For the most part, I don’t see that as a problem, as I agree with what you’re trying to achieve (ie. responsible, useful, unobtrusive advertising).

    The only issue I have (bear in mind that I haven’t used adblock extensively) is that those who do practice responsible advertising seem to be treated the same as those who don’t, by adblock.

    Whilst I understand that everything is user-configurable, the major subscription lists seem to take the “block everything” approach, even if (for example) the website is a blog with four 125×125 ads in the sidebar. I would hazard a guess that the larger the user-base becomes, the less tech savvy they are likely to be and therefore the more likely they are to take the default / most convenient option (convention over configuration).

    I appreciate that automatically deciding what is “responsible” and what isn’t would not be easy, but I would simply ask, is adblock doing what it can to encourage responsible advertising over no advertising (for both end users and website owners)?

    At the end of the day, an end user should have the right to block whatever they want when viewing a web page, but ad blocking software can play an important role in making sure a blanket ban mentality isn’t the only option.

    Reply from Wladimir Palant:

    Yes, this is why I am working on Adblock Plus full-time now – so that I have time implement mechanisms that will encourage responsible advertising. There will be discussions on the particular approaches soon.

  16. Anonymous · 2010-08-31 03:38 · #

    This may come off as a “rude” question to some, but I like ABP the way it is. 0 ads. Some people disagree and call me evil for not wanting to see any ads, no matter how unobtrusive, but that’s just the way I like it. And today’s ABP gives me this. So I ask you, Mr. Palant, in the future versions of ABP, will I still easily be able to get the same 0-ads functionality (no ads or nag-screens to see ads — even if they’re “nice ads”) in today’s ABP?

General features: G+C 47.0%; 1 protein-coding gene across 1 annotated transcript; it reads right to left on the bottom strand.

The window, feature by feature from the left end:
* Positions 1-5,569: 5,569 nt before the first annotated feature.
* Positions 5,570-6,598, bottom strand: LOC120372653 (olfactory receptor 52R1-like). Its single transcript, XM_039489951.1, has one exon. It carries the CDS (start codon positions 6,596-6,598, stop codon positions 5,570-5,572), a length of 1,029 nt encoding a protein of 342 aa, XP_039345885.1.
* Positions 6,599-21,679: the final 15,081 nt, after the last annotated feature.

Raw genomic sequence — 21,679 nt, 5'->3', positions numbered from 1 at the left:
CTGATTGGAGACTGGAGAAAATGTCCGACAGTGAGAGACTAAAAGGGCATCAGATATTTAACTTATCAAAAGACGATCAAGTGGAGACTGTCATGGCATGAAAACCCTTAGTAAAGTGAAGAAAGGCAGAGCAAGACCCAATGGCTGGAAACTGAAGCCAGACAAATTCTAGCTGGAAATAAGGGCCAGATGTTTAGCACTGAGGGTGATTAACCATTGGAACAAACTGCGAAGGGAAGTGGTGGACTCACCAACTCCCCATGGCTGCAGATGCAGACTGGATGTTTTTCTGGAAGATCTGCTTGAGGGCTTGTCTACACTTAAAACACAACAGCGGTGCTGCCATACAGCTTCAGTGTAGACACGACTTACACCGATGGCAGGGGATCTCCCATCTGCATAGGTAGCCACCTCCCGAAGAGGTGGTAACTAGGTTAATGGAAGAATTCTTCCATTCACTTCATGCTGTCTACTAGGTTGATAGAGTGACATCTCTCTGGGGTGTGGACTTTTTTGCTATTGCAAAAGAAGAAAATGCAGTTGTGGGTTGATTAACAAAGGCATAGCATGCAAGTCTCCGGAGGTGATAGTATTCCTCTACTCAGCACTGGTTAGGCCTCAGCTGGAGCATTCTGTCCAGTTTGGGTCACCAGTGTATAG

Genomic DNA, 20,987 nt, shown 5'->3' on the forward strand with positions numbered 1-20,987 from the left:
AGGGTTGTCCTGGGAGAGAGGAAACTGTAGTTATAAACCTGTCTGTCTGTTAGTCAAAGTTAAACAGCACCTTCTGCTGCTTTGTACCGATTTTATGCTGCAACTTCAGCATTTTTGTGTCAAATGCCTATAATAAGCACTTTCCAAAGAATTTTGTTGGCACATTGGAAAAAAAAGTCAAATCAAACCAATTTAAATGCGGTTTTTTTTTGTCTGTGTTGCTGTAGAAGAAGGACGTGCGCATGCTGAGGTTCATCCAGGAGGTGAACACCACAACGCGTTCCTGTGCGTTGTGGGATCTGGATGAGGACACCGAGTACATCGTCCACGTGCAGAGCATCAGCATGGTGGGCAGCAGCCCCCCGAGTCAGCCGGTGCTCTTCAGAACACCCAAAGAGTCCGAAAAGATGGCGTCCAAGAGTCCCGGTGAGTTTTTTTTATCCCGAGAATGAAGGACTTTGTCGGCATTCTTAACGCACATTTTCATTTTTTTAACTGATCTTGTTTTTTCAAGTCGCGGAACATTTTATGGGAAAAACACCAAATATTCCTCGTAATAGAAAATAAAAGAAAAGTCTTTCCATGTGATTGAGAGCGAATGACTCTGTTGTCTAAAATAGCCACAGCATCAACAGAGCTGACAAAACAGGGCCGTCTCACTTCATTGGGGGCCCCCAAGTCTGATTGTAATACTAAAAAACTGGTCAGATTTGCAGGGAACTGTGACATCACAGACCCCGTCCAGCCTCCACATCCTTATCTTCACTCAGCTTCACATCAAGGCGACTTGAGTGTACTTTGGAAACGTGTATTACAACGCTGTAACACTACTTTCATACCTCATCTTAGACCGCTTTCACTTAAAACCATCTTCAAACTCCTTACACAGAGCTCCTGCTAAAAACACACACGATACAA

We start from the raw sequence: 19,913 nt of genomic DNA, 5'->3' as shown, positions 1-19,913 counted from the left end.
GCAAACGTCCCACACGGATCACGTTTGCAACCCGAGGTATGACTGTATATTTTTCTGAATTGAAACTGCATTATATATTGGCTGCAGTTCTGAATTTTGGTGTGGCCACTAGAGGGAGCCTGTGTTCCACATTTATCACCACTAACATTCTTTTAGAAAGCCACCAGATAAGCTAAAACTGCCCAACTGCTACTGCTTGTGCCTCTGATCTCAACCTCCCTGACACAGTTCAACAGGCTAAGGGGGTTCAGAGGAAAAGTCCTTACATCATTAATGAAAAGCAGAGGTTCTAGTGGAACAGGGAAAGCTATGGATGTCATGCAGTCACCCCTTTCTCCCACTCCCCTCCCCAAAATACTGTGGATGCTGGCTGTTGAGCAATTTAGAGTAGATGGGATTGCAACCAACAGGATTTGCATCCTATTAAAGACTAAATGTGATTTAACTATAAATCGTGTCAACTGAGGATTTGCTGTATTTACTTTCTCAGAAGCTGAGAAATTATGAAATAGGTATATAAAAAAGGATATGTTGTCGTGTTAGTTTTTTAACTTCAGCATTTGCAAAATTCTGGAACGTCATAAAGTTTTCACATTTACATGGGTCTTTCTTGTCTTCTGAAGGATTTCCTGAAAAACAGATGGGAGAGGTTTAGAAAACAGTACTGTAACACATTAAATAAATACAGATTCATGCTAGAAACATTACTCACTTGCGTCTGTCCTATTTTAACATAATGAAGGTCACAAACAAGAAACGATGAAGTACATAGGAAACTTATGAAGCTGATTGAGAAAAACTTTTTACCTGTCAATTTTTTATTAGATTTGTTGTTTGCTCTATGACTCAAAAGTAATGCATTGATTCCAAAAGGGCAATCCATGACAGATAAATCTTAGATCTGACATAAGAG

Reply from Wladimir Palant:

    Yes.

  17. Martin · 2010-11-06 17:43 · #

    I think it is unethical to use aggressive advertising techniques, such as sound and other methods previously highlighted (by previous commenters and these articles). It’s even more unethical to advertise products that can cause harm to the end user (via spyware or malware).

    However, if there was some sort of well recognised and fair standard that website creators/advertisers had to adhere to, then blocking those advertisements that meet those standards could (would?/should?) be unethical or illegal.
    This could also be extended into some sort of content eula, like a “I adhere to [blah] advertising standards, hence if you wish to view this content you must at disable adblocking or use adblocking software that endorses this standard”.

    Until something like this happens to protect me as an end user I will use adblock :) and argue that blocking all advertising is ethical.

    I am suprised no-one has brought up any IP discussion. If I choose to display content (as in a whole webpage) without providing permission for someone to modify it, they may be breaking my IP. Of course there would have to be an exception for the browser/system not having the support to display as whole.